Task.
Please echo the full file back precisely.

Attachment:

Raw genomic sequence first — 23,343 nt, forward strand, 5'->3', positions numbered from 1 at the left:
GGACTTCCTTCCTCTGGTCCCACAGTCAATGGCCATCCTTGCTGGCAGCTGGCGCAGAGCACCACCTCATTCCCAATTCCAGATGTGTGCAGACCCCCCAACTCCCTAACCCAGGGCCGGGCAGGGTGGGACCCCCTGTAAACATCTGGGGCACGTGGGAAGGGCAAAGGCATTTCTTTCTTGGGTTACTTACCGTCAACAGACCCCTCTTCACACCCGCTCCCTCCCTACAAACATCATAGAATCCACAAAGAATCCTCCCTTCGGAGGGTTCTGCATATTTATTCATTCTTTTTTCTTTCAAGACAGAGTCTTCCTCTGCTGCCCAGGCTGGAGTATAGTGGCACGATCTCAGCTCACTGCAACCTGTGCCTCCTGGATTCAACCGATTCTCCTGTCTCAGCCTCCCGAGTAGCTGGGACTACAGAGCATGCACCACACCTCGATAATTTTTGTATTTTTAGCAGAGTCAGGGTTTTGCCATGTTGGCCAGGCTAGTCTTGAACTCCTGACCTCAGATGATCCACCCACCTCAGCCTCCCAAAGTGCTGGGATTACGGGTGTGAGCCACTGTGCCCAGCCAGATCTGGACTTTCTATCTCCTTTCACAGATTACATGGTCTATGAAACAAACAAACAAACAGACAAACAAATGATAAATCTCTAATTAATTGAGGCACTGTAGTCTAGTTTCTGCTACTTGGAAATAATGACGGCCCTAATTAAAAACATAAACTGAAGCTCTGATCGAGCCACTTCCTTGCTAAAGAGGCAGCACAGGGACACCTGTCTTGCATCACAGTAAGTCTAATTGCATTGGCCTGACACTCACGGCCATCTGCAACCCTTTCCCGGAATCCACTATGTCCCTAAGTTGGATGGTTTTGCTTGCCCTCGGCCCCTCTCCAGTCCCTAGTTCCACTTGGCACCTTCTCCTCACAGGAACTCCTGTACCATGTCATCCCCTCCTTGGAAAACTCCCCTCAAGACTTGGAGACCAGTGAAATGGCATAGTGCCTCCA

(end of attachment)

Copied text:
Raw genomic sequence first — 23,343 nt, forward strand, 5'->3', positions numbered from 1 at the left:
GGACTTCCTTCCTCTGGTCCCACAGTCAATGGCCATCCTTGCTGGCAGCTGGCGCAGAGCACCACCTCATTCCCAATTCCAGATGTGTGCAGACCCCCCAACTCCCTAACCCAGGGCCGGGCAGGGTGGGACCCCCTGTAAACATCTGGGGCACGTGGGAAGGGCAAAGGCATTTCTTTCTTGGGTTACTTACCGTCAACAGACCCCTCTTCACACCCGCTCCCTCCCTACAAACATCATAGAATCCACAAAGAATCCTCCCTTCGGAGGGTTCTGCATATTTATTCATTCTTTTTTCTTTCAAGACAGAGTCTTCCTCTGCTGCCCAGGCTGGAGTATAGTGGCACGATCTCAGCTCACTGCAACCTGTGCCTCCTGGATTCAACCGATTCTCCTGTCTCAGCCTCCCGAGTAGCTGGGACTACAGAGCATGCACCACACCTCGATAATTTTTGTATTTTTAGCAGAGTCAGGGTTTTGCCATGTTGGCCAGGCTAGTCTTGAACTCCTGACCTCAGATGATCCACCCACCTCAGCCTCCCAAAGTGCTGGGATTACGGGTGTGAGCCACTGTGCCCAGCCAGATCTGGACTTTCTATCTCCTTTCACAGATTACATGGTCTATGAAACAAACAAACAAACAGACAAACAAATGATAAATCTCTAATTAATTGAGGCACTGTAGTCTAGTTTCTGCTACTTGGAAATAATGACGGCCCTAATTAAAAACATAAACTGAAGCTCTGATCGAGCCACTTCCTTGCTAAAGAGGCAGCACAGGGACACCTGTCTTGCATCACAGTAAGTCTAATTGCATTGGCCTGACACTCACGGCCATCTGCAACCCTTTCCCGGAATCCACTATGTCCCTAAGTTGGATGGTTTTGCTTGCCCTCGGCCCCTCTCCAGTCCCTAGTTCCACTTGGCACCTTCTCCTCACAGGAACTCCTGTACCATGTCATCCCCTCCTTGGAAAACTCCCCTCAAGACTTGGAGACCAGTGAAATGGCATAGTGCCTCCA